• Usability testing: The goal of usability testing is to ensure a design helps users achieve their goals as quickly and painlessly as possible, and if you’re a really good designer, helping them actually enjoy the process of achieving their goals. While it’s good to test your ideas early and often to make sure you’re on the right track, actual “usability” testing is better done past the halfway point of the project when you have a high-fidelity prototype to put in front of users to see what sort of UI elements and/or interactions might be confusing or useless.
  • Visual design: This part of the design process is focused on layout, color, typography, information design (for things like charts and graphs). The industry-standard tool is Photoshop, though the visual designer on my team prefers Illustrator because the graphics are vector-based and easily scalable.
  • Prototyping and/or front-end development if you can code HTML/CSS/JS: If you’re a UX designer that’s designing for the web (which is the majority of UX positions), then you’ll have a strong competitive advantage if you know HTML/CSS/JS—for many of the top jobs in the industry, it’s actually required. Knowing code will help you understand patterns in UI design, including what’s possible, what’s conventional, and what’s easiest/smartest to implement. If you’re really good and you can translate your designs from wireframes to standards-compliant, production-ready front-end code, then you’ll be a tremendous asset your company and your engineers will love you because they can focus on backend development (and you’ll also be worth a much higher salary).

What’s the difference between UX Design, Product Design, and Web Design?

All of these roles overlap some what, so it can be tricky to give a concise, once-size-fits-all definition. That said, as job titles, this different roles do have a few important distinctions:

  • UX design tends to be focused on web projects that are more complex, such as application design (making apps like mint.com, Google Docs, Salesforce CRM, and Spotify), or scaled editorial or content design (think of designing for the nytimes.com or for media sites like YouTube). UX designers work as in-house designers, freelancers, at agencies, and at product companies.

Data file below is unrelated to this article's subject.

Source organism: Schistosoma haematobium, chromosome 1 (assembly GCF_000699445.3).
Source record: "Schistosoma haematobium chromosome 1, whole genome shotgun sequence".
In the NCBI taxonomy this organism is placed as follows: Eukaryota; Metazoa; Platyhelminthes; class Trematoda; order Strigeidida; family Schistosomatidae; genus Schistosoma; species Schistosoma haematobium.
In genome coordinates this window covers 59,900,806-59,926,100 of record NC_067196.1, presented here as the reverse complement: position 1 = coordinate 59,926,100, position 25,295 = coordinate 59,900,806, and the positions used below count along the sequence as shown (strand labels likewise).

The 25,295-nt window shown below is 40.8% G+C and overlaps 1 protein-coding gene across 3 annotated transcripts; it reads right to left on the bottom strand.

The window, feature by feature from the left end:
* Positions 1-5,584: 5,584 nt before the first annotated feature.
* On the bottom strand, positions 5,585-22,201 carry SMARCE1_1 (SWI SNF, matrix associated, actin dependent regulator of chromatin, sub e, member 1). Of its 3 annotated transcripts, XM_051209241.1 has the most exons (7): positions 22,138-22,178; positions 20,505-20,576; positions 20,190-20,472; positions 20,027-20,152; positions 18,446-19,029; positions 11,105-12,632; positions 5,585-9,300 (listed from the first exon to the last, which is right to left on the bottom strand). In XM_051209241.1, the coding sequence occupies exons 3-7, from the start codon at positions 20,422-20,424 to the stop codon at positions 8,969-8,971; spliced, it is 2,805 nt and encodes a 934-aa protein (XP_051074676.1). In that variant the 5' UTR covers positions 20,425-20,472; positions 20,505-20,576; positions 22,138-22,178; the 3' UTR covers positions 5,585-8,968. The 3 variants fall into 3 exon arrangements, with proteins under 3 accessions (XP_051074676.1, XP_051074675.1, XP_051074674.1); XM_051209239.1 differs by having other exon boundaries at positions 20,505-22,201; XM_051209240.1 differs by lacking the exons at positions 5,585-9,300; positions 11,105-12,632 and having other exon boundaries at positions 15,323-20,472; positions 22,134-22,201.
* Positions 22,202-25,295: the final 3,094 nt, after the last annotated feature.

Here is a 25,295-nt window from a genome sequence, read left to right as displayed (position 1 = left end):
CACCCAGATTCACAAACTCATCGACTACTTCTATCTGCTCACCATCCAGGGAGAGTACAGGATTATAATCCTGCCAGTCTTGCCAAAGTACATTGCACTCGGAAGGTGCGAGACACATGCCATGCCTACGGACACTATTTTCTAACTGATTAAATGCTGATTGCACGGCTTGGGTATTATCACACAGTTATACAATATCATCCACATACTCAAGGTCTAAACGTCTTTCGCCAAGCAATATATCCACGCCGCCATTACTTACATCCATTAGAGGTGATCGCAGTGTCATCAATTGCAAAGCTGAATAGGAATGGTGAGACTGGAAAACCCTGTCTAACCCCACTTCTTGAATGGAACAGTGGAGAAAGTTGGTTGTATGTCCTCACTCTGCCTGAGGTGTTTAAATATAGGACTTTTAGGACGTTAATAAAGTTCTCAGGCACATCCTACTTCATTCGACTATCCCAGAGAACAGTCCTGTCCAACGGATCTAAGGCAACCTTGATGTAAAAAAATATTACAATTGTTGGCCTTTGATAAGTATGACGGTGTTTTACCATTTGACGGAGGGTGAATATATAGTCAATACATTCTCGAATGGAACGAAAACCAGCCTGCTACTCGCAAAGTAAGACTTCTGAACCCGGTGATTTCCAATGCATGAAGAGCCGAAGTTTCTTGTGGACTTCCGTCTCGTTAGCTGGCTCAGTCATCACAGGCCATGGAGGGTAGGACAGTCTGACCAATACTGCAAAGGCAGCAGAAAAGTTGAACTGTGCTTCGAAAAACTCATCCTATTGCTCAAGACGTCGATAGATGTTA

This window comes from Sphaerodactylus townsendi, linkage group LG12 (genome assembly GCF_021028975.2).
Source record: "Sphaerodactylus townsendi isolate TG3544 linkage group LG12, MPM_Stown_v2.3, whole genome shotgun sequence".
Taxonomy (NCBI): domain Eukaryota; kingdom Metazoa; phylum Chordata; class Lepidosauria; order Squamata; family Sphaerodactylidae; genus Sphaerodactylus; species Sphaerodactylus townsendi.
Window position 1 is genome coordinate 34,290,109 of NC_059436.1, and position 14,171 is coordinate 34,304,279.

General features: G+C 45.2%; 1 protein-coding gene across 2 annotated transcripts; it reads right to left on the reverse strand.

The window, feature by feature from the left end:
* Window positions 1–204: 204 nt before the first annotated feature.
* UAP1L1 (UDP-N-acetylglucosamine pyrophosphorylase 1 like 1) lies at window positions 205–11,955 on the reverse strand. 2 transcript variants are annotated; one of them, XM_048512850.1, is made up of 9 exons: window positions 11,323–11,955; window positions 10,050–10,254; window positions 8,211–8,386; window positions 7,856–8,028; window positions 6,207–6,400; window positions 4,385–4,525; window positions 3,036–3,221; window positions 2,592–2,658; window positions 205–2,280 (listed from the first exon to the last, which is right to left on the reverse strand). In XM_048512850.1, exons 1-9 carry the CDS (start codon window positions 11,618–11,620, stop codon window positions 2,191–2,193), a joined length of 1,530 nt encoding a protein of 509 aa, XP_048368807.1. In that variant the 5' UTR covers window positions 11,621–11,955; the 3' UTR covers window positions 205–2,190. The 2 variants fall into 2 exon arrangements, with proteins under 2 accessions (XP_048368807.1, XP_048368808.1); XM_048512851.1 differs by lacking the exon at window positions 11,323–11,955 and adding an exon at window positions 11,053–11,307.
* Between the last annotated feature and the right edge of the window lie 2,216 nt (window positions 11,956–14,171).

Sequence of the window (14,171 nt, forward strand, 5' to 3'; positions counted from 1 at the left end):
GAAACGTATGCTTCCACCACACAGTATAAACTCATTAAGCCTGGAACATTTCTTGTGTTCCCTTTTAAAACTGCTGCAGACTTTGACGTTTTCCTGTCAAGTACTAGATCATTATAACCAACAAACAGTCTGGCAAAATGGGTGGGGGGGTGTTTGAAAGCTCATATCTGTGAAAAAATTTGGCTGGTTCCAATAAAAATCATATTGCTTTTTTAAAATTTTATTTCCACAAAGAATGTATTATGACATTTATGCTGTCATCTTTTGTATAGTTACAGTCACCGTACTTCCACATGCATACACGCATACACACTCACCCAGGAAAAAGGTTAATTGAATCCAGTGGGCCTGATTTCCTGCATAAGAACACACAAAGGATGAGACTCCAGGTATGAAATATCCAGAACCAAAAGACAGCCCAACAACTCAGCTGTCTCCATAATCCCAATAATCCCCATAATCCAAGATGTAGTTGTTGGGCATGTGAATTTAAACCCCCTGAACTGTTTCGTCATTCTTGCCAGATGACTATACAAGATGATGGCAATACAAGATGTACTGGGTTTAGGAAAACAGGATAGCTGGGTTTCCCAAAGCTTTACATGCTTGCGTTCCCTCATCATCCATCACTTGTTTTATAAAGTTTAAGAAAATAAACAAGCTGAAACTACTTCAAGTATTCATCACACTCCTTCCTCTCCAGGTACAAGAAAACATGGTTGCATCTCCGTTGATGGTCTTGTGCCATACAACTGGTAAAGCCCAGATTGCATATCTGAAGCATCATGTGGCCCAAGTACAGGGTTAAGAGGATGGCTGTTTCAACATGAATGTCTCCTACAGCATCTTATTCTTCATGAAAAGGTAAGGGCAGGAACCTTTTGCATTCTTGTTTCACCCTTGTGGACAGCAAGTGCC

• Product design is the same as UX design, except you’ll probably work at a company or startup that focuses on making one product (like Quora and Foursquare and MeetUp do) or a suite of products (like Google, Facebook, Apple, Nike, and Opower do).
  • Web design is a title that usually means a person works on more content/e-commerce focused sites that sit on top of a CMS like Drupal or WordPress, or something more customized. They are usually focused on visual design and front-end development, and focus less on user research. Web designers typically work in academia, in-house for publication or marketing companies, or larger corporations.

What undergrad degree should I pursue to get into UX, Product, etc.?

Your degree isn’t so much important as the skills you develop in that degree program—skills like advanced writing and presentation skills for communication and persuading people about your ideas and those of your teammates; and interpersonal and social skills for winning over co-workers and stakeholders, as well as negotiating and managing expectations. Regardless of what degree you pursue, and what field you end up working in, the ability to communicate effectively with a broad range of personalities in your profession is the key to enjoying your work, helping others be successful at what they do, and being successful yourself.

Many UX designers, however, have backgrounds in Human-Computer Interaction (HCI), Cognitive Psychology, Computer Science, Graphic Design, Technical Writing, Professional Communication, English, Philosophy, and History. There are also specialized programs emerging such as the programs in Interaction Design at the California College of the Arts and the School of Visual Arts, and the Masters in Information Architecture and Knowledge Management at Kent State. However, I will say that UX is still a relatively new field and most people I know or have worked with are self-taught and learned most of their craft and skills from books and blogs and internships.

What is the best way to break into the field?

Everybody has their own path, but I would do your homework (meaning do as much reading as you feel like you need to do to “speak ux design”, and read job postings so you know what skills and expectations are for different flavors of designers at different kinds of companies), and then start applying for internships or full-time jobs (applying only to jobs that you actually want to do at companies that you actually want to work for).

Above anything else, having a portfolio that demonstrates your expertise in UX and showcases some of your best work (even if you worked on projects that are of your own initiative) is key to getting anybody to take you seriously and consider you for a position. The web is your medium, so you better demonstrate that you can create with it. If I review an applicant who either doesn’t have a portfolio or has a portfolio that doesn’t demonstrate their exceptional skills, then I almost always won’t follow up with them unless they’ve listed a company on their resume that implies a certain level of topnotch work and relevant experience.